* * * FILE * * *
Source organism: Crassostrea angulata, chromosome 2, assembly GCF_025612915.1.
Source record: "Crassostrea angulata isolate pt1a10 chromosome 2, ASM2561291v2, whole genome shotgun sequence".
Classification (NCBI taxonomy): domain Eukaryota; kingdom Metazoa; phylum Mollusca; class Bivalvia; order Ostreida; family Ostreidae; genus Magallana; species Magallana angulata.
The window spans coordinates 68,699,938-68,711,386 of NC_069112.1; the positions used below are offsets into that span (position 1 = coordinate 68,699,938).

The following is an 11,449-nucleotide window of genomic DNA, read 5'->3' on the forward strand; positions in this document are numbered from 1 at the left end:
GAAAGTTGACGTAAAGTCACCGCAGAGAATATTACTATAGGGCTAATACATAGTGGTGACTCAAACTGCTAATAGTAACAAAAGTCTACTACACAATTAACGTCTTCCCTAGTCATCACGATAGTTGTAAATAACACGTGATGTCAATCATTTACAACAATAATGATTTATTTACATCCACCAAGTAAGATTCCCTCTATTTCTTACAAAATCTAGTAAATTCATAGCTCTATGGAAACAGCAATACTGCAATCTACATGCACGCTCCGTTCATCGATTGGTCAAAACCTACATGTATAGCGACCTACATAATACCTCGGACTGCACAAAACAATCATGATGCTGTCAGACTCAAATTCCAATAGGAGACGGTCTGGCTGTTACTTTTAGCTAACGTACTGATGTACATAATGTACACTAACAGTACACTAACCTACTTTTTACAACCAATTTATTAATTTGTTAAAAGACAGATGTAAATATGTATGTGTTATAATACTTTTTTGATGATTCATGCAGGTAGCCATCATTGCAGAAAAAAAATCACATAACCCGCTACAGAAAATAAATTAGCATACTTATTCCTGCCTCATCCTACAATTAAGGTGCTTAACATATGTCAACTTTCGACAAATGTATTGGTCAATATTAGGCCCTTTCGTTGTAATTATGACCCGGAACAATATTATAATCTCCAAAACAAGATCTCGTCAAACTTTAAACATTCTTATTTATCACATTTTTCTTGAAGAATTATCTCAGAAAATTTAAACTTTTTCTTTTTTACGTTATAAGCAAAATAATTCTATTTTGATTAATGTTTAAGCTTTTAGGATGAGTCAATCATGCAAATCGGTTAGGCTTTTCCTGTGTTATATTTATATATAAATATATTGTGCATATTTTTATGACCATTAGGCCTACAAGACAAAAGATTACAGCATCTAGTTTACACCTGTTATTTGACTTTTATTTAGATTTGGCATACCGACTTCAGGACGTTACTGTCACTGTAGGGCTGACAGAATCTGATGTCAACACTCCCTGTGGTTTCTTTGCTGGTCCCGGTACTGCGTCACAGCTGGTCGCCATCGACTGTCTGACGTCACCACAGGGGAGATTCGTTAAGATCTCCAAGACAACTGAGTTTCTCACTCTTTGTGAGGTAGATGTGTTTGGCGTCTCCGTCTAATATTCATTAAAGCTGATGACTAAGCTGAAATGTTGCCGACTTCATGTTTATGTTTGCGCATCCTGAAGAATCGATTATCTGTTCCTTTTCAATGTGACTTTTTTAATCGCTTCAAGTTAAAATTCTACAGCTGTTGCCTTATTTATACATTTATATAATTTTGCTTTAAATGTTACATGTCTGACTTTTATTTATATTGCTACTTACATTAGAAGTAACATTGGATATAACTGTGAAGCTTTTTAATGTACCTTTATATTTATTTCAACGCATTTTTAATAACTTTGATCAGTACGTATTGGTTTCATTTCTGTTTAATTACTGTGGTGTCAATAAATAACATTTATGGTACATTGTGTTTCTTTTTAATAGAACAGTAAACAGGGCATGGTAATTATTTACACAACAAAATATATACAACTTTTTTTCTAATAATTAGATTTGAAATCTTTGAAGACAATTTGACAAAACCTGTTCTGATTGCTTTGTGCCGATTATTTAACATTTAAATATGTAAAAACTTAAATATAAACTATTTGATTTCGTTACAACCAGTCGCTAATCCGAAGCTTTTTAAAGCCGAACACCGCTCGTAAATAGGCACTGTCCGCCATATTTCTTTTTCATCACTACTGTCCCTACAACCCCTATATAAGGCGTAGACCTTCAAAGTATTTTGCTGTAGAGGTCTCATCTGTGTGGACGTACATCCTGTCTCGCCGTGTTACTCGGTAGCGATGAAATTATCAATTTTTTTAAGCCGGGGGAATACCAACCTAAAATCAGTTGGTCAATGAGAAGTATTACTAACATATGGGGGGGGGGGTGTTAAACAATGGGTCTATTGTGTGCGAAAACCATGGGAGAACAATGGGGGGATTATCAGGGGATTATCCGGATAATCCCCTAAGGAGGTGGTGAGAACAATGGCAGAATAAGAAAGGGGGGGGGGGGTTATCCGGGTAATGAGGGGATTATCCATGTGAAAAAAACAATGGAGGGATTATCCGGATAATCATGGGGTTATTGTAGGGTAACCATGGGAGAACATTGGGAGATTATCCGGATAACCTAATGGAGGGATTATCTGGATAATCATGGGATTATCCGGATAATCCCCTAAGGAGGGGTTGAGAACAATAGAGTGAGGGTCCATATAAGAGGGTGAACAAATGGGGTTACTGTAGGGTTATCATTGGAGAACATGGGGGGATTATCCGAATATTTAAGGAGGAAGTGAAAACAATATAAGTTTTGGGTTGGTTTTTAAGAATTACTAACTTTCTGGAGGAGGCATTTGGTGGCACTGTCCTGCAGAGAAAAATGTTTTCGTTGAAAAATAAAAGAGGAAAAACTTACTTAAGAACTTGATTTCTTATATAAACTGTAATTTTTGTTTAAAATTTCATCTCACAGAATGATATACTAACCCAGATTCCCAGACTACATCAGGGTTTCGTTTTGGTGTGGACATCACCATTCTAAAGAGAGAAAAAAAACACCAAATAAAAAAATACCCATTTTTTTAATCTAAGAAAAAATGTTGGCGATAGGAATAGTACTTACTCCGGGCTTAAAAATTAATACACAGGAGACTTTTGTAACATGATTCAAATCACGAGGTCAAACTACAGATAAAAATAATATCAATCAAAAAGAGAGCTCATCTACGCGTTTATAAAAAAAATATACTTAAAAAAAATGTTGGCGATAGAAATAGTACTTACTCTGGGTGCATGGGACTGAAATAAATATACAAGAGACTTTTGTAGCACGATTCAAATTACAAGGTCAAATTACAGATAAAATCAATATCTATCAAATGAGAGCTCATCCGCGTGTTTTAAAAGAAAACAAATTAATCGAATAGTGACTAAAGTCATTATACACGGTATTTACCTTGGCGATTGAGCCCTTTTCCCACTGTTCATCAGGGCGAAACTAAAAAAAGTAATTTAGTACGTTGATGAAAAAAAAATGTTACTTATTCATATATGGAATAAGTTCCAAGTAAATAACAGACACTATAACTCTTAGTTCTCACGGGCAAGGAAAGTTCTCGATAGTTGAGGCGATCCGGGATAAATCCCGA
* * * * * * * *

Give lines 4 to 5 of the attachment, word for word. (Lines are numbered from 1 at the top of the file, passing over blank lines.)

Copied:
The window spans coordinates 68,699,938-68,711,386 of NC_069112.1; the positions used below are offsets into that span (position 1 = coordinate 68,699,938).

The following is an 11,449-nucleotide window of genomic DNA, read 5'->3' on the forward strand; positions in this document are numbered from 1 at the left end: